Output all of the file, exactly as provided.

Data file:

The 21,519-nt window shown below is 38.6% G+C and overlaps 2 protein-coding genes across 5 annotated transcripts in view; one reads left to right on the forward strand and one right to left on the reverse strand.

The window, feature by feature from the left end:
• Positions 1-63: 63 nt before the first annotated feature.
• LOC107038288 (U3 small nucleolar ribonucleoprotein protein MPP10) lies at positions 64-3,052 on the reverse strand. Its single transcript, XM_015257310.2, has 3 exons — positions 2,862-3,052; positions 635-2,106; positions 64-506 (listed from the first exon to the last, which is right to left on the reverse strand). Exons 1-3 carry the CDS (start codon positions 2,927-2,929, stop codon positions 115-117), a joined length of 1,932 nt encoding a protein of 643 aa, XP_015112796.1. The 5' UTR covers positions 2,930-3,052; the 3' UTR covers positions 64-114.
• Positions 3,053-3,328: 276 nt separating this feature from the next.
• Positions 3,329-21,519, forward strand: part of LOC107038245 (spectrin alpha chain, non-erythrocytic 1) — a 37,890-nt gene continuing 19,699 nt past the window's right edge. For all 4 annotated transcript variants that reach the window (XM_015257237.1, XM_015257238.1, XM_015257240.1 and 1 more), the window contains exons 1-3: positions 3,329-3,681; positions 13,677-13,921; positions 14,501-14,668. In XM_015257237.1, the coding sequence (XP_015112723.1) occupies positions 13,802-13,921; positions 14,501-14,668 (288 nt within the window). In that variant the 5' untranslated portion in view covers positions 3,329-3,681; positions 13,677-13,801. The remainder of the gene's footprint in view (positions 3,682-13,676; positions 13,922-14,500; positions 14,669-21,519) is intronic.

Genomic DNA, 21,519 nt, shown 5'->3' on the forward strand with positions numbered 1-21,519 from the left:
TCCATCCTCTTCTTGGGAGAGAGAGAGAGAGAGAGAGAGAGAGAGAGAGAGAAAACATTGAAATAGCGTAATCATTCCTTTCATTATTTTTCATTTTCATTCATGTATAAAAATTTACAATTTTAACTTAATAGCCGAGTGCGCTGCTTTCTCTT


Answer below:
The 21,519-nt window shown below is 38.6% G+C and overlaps 2 protein-coding genes across 5 annotated transcripts in view; one reads left to right on the forward strand and one right to left on the reverse strand.

The window, feature by feature from the left end:
• Positions 1-63: 63 nt before the first annotated feature.
• LOC107038288 (U3 small nucleolar ribonucleoprotein protein MPP10) lies at positions 64-3,052 on the reverse strand. Its single transcript, XM_015257310.2, has 3 exons — positions 2,862-3,052; positions 635-2,106; positions 64-506 (listed from the first exon to the last, which is right to left on the reverse strand). Exons 1-3 carry the CDS (start codon positions 2,927-2,929, stop codon positions 115-117), a joined length of 1,932 nt encoding a protein of 643 aa, XP_015112796.1. The 5' UTR covers positions 2,930-3,052; the 3' UTR covers positions 64-114.
• Positions 3,053-3,328: 276 nt separating this feature from the next.
• Positions 3,329-21,519, forward strand: part of LOC107038245 (spectrin alpha chain, non-erythrocytic 1) — a 37,890-nt gene continuing 19,699 nt past the window's right edge. For all 4 annotated transcript variants that reach the window (XM_015257237.1, XM_015257238.1, XM_015257240.1 and 1 more), the window contains exons 1-3: positions 3,329-3,681; positions 13,677-13,921; positions 14,501-14,668. In XM_015257237.1, the coding sequence (XP_015112723.1) occupies positions 13,802-13,921; positions 14,501-14,668 (288 nt within the window). In that variant the 5' untranslated portion in view covers positions 3,329-3,681; positions 13,677-13,801. The remainder of the gene's footprint in view (positions 3,682-13,676; positions 13,922-14,500; positions 14,669-21,519) is intronic.

Genomic DNA, 21,519 nt, shown 5'->3' on the forward strand with positions numbered 1-21,519 from the left:
TCCATCCTCTTCTTGGGAGAGAGAGAGAGAGAGAGAGAGAGAGAGAGAGAGAAAACATTGAAATAGCGTAATCATTCCTTTCATTATTTTTCATTTTCATTCATGTATAAAAATTTACAATTTTAACTTAATAGCCGAGTGCGCTGCTTTCTCTT